From that point on, Pattinson was viewed by many within the industry and die-hard filmgoers (though not general audiences mind you) as a rising talent to watch out for. He received leading roles in 2018 with the first being in the original western-comedy Damsel. One of his three best performances (including Good Time) to date was in the second, High Life, as a convicted criminal living out his sentence on a spaceship, embarking on a mission to a black hole while being used for scientific experiments.
Pattinson’s stock was officially skyrocketing after patiently building up his resume, but his best was yet to come.
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2019: Robert Pattinson and His Rebirth and Final Stop on the Road to Icon
2019 was the most critical year of Pattinson’s career since 2008’s Twilight. He starred in two highly acclaimed releases, was cast in the upcoming Christopher Nolan epic thriller, and the biggest break of his entire life broke the entire social media planet to its core in May.
In Netflix’s The King, Pattinson seemed free, finally, of the bondage of suffering he’d endured throughout his career. The strategy he used to make it to 2019 had worked, and he was clearly enjoying himself more. In fact, he admitted he no longer hated Twilight, which may be more of a testament that he is now in greener pastures of show business. Playing a goofy but simply evil French Prince has Pattinson smiling in a way I’ve never quite seen from him, and it was refreshing to see him sparring with Timothée Chalamet.
Of course, his greatest performance to date is as Thomas Howard in The Lighthouse. The serious Thomas slowly unravels into an unhinged, Shakespearean performance from Pattinson that is haunting. The film wouldn’t really feel like a psychological-horror film if anyone else had taken the role. Pattinson commands the screen alongside his only co-star, Willem Dafoe, in a brilliant take that was Pattinson’s true graduation into the next tier of actors.
Pattinson’s career was given a major boost when cast in Christopher Nolan’s highly anticipated film, Tenet. Nolan is arguably the biggest visionary out there and happens to be my favorite filmmaker to sit in the chair. So this news was music to many ears in March of 2019. But nothing would prepare social media for what came two months later.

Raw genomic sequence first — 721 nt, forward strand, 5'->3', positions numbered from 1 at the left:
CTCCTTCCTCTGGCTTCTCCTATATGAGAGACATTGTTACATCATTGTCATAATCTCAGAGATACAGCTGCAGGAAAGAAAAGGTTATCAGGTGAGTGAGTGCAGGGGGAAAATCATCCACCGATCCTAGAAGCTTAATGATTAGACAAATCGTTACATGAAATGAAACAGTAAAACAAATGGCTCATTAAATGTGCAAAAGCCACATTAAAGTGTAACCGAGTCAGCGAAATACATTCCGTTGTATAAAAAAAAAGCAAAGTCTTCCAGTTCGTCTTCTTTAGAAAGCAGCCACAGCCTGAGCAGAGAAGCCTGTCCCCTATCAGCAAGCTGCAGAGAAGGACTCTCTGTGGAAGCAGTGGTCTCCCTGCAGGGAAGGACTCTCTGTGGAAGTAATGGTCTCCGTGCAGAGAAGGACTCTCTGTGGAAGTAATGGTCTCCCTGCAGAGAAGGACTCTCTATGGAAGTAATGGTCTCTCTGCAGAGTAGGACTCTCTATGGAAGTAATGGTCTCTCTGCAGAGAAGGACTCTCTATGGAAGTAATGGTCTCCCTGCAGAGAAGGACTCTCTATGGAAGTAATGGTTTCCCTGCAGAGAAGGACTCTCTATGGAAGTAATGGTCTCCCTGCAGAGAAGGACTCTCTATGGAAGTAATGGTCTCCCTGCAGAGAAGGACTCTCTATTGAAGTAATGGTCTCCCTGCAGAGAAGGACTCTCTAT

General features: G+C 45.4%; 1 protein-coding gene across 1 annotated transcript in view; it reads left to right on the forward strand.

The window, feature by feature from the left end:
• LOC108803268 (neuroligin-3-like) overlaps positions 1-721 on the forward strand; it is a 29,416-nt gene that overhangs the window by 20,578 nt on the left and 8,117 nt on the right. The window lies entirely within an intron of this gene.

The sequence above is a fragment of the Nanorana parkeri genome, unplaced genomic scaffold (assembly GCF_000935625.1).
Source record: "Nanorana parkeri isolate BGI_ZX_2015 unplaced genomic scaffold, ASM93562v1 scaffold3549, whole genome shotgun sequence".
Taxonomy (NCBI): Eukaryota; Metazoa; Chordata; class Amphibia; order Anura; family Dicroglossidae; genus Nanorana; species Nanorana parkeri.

The diehards who had taken notice of Pattinson in the mid-2010s, including yours truly, sung the actor’s praises when the casting was announced, trying to weather the typical anger-filled storm an actor receives when cast in a controversial role. Once people heard those good reactions and began digging into Robert Pattinson’s career (all scratching their heads and asking how the heck this guy came back from the grave) more and more were jumping on the bandwagon, because, as you see, his talent is too great to ignore.
In a neo-noir detective thriller, I expect the true thespian to give the famed caped-crusader an authentic take that rivals the grit and dark themes of Joker. Let’s just say I’m not sure I’d take the young ones to see this “super-hero” film. But that’s a good thing. Batman wasn’t created to be family-friendly, in fact, far from it. Christopher Nolan and Tim Burton understood that. Matt Reeves and Pattinson understand that.
It’s funny that so many were offended when Pattinson came out stating that his Bruce Wayne will be just as “crazy and perverse” as his other psychotic roles. I mean, the richest man in the world decides to use his resources by going out at night, gliding across rooftops, dressed as a bat, beating up criminals to a pulp with his hands, while acting as if he’s above the law…we’d riot and probably call that man “crazy and perverse.” I don’t know, just a guess.
Of all the actors working today, no one has earned each and every taste of the satisfying success that Robert Pattinson has begun to bask in. People are now turning their eyes to the British native as he prepares for his second debut in the blockbuster world. Pattinson took the long, hard, and honest road to get here, marked by strange and diverse characters many actors would be too frightened to touch with a ten-foot pole, becoming a top-five actor for those roles in my opinion. And now? Robert Pattinson is hitting the gas on these winding roads, fast-tracking his career to the “freeway,” joining the ranks of esteemed and beloved actors. That’s better than anything money or Oscar gold could ever offer.
We, at Hollywood Insider, would like to give our support and best of luck wishes to a talented actor Robert Pattinson.
By Merrick Sinclair